The New Zealand Defence Force (NZDF) has taken part in a multi-national fisheries patrol that covered an area 22 times the size of New Zealand.
The operation, from 19-31 May involved seven members of the Forum Fisheries Agency (FFA) – Cook Island, Fiji, Niue, Samoa, Tokelau, Tonga and Tuvalu – and the countries that comprise the Quadrilateral Defence Coordination Group – New Zealand, Australia, France and the United States.
It involved six aircraft and five ships, with 16 police, fisheries and military personnel from seven countries coordinating the operation from the Regional Fisheries Surveillance Centre in Solomon Islands.
The FFA, which led the operation, said 126 vessels were identified for further investigation, including 89 vessels that were located by a Royal New Zealand Air Force P-3K2 Orion aircraft.
Only minor infringements were found when 57 vessels were boarded during the operation, which covered the exclusive economic zones of the participating Pacific Island countries and the adjacent high seas.
Acting Commander Joint Forces New Zealand Air Commodore Tim Walshe said the patrol demonstrated the value of collective effort in tackling illegal, unregulated or unreported fishing in the Southwest Pacific.
“By working together with our Pacific neighbours and partners, we were able to pool resources, deploy more personnel, aircraft and ships to the operation, and cover an area totalling six million square kilometres,” Air Commodore Walshe said.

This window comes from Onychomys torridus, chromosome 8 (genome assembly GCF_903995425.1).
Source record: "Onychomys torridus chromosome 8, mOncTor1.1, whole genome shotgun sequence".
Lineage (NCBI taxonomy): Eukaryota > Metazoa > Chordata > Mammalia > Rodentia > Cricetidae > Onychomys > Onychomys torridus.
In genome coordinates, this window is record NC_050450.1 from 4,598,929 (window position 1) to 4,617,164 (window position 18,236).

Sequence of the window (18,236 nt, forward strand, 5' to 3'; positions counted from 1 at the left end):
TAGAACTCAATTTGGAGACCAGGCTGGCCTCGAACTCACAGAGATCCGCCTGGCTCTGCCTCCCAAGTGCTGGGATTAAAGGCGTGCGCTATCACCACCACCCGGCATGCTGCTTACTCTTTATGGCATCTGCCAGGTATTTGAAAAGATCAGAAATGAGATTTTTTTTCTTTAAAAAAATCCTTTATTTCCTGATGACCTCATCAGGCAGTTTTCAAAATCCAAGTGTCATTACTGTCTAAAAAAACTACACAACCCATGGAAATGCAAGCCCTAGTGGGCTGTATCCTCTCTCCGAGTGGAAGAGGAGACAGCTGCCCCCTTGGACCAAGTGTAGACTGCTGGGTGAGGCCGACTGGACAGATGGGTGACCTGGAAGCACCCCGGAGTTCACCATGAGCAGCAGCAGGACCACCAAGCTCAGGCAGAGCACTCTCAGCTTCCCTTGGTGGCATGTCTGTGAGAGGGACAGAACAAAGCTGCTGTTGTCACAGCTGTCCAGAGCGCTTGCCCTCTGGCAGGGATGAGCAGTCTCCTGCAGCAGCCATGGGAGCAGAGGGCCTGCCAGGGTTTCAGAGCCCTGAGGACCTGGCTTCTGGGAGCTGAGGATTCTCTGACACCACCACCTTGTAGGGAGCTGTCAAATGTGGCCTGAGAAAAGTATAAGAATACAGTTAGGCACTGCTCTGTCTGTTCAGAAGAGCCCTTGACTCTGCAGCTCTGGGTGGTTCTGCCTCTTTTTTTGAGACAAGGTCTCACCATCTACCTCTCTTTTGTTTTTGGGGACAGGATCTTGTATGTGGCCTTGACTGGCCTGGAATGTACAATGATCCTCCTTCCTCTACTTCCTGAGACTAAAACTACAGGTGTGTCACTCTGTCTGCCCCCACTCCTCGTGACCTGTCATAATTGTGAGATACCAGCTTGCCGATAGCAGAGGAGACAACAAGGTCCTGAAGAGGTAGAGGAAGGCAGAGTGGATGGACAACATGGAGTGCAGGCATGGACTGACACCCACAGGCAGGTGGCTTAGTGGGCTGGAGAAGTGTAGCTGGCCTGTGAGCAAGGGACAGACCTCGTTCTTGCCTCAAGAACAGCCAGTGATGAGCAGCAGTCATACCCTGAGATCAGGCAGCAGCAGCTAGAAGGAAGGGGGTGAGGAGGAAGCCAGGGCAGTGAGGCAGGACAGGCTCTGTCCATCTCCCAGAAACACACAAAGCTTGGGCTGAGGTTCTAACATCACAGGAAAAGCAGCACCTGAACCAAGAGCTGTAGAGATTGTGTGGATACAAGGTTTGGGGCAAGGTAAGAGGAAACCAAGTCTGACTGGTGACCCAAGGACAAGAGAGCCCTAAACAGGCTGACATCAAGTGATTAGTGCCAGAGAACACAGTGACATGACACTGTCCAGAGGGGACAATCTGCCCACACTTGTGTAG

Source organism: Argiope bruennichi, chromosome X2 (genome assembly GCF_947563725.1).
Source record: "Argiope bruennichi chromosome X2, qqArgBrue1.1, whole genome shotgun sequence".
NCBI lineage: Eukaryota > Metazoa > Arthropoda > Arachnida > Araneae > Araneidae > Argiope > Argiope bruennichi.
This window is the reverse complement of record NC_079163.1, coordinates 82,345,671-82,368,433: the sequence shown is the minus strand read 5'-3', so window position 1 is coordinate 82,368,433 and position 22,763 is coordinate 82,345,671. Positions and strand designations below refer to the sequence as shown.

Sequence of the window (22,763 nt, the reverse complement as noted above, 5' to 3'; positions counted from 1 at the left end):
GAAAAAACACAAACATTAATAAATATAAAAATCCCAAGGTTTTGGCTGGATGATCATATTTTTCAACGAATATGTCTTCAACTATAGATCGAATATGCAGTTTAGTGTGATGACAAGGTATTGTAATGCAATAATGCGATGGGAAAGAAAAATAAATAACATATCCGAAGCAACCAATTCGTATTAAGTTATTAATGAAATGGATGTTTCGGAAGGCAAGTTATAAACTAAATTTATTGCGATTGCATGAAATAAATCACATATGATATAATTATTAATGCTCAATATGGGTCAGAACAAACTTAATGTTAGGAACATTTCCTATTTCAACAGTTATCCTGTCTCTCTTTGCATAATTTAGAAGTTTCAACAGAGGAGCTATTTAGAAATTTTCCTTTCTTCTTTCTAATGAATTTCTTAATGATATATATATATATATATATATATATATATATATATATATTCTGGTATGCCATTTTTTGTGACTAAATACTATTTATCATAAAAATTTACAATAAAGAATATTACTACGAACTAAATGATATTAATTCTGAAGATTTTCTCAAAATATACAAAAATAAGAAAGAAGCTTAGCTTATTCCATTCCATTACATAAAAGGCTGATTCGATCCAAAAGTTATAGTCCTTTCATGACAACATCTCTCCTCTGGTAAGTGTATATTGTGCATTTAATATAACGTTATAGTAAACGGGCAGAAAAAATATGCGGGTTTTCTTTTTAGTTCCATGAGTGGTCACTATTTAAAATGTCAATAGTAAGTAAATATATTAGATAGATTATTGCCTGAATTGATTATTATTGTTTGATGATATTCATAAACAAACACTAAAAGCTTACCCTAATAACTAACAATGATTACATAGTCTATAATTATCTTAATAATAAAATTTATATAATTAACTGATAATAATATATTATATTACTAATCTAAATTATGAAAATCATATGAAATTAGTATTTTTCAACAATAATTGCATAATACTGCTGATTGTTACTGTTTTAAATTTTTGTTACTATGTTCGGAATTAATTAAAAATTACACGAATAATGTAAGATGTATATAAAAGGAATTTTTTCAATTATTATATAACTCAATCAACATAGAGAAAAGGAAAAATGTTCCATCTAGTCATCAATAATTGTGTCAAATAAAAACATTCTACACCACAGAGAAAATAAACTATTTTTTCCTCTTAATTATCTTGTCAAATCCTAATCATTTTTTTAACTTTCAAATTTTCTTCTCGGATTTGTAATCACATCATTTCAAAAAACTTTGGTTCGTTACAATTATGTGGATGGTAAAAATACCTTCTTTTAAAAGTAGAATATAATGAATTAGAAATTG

“Surveillance by aircraft deployed for the operation also supported the patrolling ships in enforcing fisheries regulations through the boarding and inspection of vessels.”
FFA’s Director of Fisheries Operations Allan Rahari said there has been a notable decline in serious infringements over the past couple of years, which could be due in part to the deterrent effect of regular region-wide patrols.
During the recent operation, one vessel that was licensed to catch tuna and tuna-like species was found to have blue marlin in its freezer, while another failed to sign off the log after a day’s fishing.
An observer on one vessel that was boarded reported that it had transferred its catch to another vessel – a practice known as “bunkering”. The vessel was referred for further investigation.
The operation trained police, fisheries and military personnel from participating Pacific Island countries in the use of vessel monitoring systems used at the Regional Fisheries Surveillance Centre, Mr Rahari said.
“They learnt first-hand how the Operations Room functions during a multi-national, multi-asset operation. They also learnt how to best utilise aircraft in support of surveillance operations,” he said.
“The aim is for these officers to apply what they learnt in their own headquarters during their own surveillance operations.”
Weather was a significant challenge during the recent patrol, he said.
The FFA is an inter-governmental agency established in 1979 to enable regional cooperation and coordination on fisheries policies.